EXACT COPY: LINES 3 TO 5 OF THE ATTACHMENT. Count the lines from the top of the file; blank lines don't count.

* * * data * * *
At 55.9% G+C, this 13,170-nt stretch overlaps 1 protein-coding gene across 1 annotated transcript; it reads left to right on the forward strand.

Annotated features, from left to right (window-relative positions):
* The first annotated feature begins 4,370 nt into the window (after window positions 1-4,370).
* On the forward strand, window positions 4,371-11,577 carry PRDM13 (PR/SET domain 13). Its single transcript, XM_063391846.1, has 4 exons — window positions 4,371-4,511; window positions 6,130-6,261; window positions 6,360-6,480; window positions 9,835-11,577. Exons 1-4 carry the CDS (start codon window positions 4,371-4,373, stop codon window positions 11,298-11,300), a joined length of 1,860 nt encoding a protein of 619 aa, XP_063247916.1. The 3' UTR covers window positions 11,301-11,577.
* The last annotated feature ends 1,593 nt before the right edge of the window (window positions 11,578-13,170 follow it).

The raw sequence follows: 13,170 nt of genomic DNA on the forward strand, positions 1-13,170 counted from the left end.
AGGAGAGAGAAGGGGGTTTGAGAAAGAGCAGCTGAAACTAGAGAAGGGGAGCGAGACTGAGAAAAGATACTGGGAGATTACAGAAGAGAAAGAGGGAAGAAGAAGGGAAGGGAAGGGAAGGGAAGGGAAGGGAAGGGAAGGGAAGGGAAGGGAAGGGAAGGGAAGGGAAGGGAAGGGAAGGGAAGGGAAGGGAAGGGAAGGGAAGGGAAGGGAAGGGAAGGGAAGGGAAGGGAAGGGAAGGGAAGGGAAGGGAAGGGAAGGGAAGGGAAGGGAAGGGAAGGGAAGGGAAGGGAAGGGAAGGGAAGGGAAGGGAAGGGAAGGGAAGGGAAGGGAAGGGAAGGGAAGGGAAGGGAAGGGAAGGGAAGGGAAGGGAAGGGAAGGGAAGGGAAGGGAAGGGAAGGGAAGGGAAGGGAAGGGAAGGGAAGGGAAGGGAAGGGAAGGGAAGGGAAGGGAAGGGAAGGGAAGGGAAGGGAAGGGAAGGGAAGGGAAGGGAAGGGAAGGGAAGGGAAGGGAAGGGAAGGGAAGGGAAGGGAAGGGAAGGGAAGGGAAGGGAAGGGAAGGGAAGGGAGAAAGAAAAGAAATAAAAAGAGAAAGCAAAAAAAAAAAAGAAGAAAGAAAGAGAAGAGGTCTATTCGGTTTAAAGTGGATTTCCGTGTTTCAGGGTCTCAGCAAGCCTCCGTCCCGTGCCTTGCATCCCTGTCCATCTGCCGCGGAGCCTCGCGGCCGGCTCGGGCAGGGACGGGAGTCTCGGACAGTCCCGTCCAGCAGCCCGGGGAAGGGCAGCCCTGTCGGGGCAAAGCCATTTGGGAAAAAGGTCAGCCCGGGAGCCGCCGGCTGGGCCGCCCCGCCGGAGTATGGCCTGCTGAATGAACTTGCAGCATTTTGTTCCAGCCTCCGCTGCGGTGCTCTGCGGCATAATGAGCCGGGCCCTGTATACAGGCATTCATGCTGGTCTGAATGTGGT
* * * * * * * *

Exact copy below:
* The first annotated feature begins 4,370 nt into the window (after window positions 1-4,370).
* On the forward strand, window positions 4,371-11,577 carry PRDM13 (PR/SET domain 13). Its single transcript, XM_063391846.1, has 4 exons — window positions 4,371-4,511; window positions 6,130-6,261; window positions 6,360-6,480; window positions 9,835-11,577. Exons 1-4 carry the CDS (start codon window positions 4,371-4,373, stop codon window positions 11,298-11,300), a joined length of 1,860 nt encoding a protein of 619 aa, XP_063247916.1. The 3' UTR covers window positions 11,301-11,577.
* The last annotated feature ends 1,593 nt before the right edge of the window (window positions 11,578-13,170 follow it).